Thaddeus Mist features in issue 374 of Starburst magazine (The Walking Dead cover) and there will be some attention given to Accent UK books in an upcoming issue of Comic Heroes, thanks to Rob Power. Comic Heroes is a great magazine I've been reading for a while so it would be nice to have Thaddeus Mist feature in there at some point in the future.
We're still shooting for a tentative release at the end of summer (but with comics, I've learnt, many things can and will go wrong. In short, don't hold ya breath, folks! If the Mayans are right we'll all be toast before this baby hits the racks!)
It has been way too long since my last blog post. So now's a good a time as any.
I skipped over to Prague in February. Having worked on 'Who On Earth Was Thaddeus Mist?' for a good few months it was time to take a break.
Prague has a lot of history, and it was a thrill to get to know it a little. There is a great cafe/bookshop called The Globe that does the best coffee and apple strudel I've ever had. If it were not frowned upon by nutritionists I would do this 24 hours a day. Without even stopping.
We went to the National Theatre to see a Czech play (yes, it was a magnificent building - no, I didn't understand what the actors were saying), tried to find the landmarks mentioned in my favourite book: Michael Chabon's 'The Amazing Adventures of Kavalier & Clay', took pictures, and generally tried to blend in (not easy when your pronunciation of Czech sounds like you're coughing up a particularly troublesome furball). Being a fan of Mike Mignola, witches and general spookiness, I got a huge kick out of the Charles Bridge...
...and the Old Synagogue, in the rafters of which the famous Rabbi Loew is rumoured to have hidden the Golem, monstrous and enchanted figure built of clay taken from the banks of the river Moldau..
...but the Nazis were evidently shit at looking, because in every tourist cavern my girlfriend found a million of the little devils in the form of adorable keychains, notepads and other delightful novelty items.
Prague's a great friendly city, and I left completely inspired.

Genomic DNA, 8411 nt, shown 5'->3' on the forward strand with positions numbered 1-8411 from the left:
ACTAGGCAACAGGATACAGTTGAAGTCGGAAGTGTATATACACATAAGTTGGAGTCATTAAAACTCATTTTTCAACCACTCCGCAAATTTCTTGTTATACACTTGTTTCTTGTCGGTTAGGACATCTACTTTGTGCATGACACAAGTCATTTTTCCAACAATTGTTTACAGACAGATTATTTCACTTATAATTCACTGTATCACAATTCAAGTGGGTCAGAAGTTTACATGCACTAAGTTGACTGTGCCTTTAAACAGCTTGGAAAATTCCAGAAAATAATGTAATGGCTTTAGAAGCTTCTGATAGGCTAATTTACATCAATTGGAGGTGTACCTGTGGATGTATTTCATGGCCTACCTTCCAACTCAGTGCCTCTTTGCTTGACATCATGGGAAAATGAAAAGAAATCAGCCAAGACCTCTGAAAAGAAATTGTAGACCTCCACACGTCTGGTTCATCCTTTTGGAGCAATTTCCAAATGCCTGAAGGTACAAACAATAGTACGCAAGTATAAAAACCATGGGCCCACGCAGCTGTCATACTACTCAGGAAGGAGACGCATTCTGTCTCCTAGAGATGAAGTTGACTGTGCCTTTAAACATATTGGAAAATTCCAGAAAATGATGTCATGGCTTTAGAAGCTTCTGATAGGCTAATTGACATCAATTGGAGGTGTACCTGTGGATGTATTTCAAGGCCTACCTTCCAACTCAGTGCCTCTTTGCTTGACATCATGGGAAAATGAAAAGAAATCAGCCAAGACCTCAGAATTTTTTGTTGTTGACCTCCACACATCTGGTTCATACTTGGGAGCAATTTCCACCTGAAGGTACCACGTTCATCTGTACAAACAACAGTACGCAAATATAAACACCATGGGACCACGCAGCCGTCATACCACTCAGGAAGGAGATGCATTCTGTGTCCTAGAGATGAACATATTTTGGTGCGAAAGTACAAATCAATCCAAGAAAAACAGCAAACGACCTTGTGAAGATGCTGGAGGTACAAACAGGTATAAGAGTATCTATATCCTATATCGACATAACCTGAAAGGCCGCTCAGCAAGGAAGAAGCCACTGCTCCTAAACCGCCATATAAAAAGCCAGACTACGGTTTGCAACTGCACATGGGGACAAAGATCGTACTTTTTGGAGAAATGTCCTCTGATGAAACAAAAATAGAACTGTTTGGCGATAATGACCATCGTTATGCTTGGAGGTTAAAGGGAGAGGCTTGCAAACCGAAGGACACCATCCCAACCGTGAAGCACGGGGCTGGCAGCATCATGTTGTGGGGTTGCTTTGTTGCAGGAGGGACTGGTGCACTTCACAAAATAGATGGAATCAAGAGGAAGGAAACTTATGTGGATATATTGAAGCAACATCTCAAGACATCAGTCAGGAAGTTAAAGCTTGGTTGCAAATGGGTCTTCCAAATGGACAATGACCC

I've been working full-tilt through December and January to secure artists for the Accent UK project 'Who On Earth Was Thaddeus Mist?' It has been a crazy, challenging but ultimately rewarding experience (at least on the writing side, there's still so much to do!) When I cranked out those final words on the script I emerged feeling like The Thing - it's taken a while to come back to the real world.
For a full low-down on the project, there is a lovely press release from Dave West on the Accent UK blog. http://www.accentukcomics.blogspot.com/
The book, in my hands and trying to weave all the threads together, has become a kind of Gothic novel - more intense and intricate than I had originally anticipated. It includes all the Victorian flavours that my fellow mad scientists have brought to the table; gentlemen's clubs, and lavish balls, and (as any Victorian drama must contain) diabolical secrets hidden in the family! I'm genuinely having a blast, as exhausting as I'm finding the organization. I am completely proud of it :)
It's been super-awesome working collaboratively (something I always get a kick out of) and I've added a ton of these co-conspirators into my links. Check them out they're truly talented folks, and they taught me a LOT about storytelling, and making comics, and working on something with a team rather than a duo.
In other news, 'My Maker & I' (delayed until this coming year) is the book Burnt Weiners most look forward to in 2012!! (see link right). Their show is great - you can never have enough dick jokes...or can you? - they clearly have fun and I almost snorted my cereal hoops across my monitor a couple times. I'm honored the book got a mention with them, it means a lot.
Taking some time out the next few days to recharge, then jumping back into something new.
But first, I am totally dying to watch the new Muppet's movie. Two words...fart shoes.